wrists

I was confronted by two wrist-vignettes the other day that I have been unable to get out of my mind.

Early on Thursday morning I went to the gym at Victoria Park Pool and afterwards, heading into the showers, I ran into a group of three women in their late 20s/early 30s who were heading out. The last of the trio held the door for me – she had beautiful chestnut hair that hung wet around her shoulders and she was laughing loudly at the other two, her face turned away from me. I looked down to take the door handle from her and saw a latticework of white scars all of the way up her arm. On the soft pale skin under her forearm there was a mess of scar tissue – there must have been more than fifty healed cuts, or more. And yet she was laughing.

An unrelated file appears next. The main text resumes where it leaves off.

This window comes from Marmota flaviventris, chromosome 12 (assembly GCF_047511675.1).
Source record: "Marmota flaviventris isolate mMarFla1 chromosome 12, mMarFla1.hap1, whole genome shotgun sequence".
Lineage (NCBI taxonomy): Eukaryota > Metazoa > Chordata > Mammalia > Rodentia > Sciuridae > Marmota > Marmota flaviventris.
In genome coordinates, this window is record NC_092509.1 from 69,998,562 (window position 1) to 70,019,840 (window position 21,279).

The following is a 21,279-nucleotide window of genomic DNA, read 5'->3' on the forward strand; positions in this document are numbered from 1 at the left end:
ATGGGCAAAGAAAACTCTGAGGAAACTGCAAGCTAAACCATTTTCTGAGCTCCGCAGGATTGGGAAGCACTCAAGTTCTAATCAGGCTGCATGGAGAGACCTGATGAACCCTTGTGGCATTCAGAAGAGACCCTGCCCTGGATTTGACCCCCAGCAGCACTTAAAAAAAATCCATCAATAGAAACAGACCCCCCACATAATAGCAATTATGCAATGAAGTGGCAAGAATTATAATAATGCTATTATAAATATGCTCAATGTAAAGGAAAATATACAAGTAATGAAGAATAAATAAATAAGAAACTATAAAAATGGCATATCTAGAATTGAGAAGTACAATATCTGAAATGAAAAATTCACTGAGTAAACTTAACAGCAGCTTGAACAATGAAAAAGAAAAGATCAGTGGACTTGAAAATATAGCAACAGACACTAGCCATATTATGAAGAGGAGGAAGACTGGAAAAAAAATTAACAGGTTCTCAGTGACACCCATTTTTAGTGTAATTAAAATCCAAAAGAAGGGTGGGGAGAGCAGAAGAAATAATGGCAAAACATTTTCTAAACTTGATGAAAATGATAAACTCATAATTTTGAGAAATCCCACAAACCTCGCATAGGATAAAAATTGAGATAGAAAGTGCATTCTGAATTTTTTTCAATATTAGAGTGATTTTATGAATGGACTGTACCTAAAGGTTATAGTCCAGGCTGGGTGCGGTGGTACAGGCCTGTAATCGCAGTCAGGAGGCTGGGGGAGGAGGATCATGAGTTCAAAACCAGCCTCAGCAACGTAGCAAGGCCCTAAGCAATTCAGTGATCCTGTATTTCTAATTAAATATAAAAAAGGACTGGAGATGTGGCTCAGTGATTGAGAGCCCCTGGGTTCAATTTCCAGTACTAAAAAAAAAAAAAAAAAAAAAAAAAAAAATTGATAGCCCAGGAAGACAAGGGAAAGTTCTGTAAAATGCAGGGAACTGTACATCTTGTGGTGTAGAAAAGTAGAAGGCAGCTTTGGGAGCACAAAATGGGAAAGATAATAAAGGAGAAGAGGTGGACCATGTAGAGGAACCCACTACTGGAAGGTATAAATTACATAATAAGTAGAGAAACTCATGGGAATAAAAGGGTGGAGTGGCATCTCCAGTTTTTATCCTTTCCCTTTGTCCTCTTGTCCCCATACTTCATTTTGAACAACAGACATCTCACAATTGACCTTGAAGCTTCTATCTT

The second moment happened that evening on the train back from St Peters to Redfern. An old withered man held himself up by one of the carriage-poles as we jolted out of the station. He looked like a drunk – mismatched clothes, swaying beyond the push-pull of the train, a plastic bag with not much in it. But then I saw on his right wrist a hospital tag and noticed his too-thinness. As I stood beside him to get out I realised he was a young man – something was forcing him to stoop, pushing his spine over like a blade of grass in the wind.

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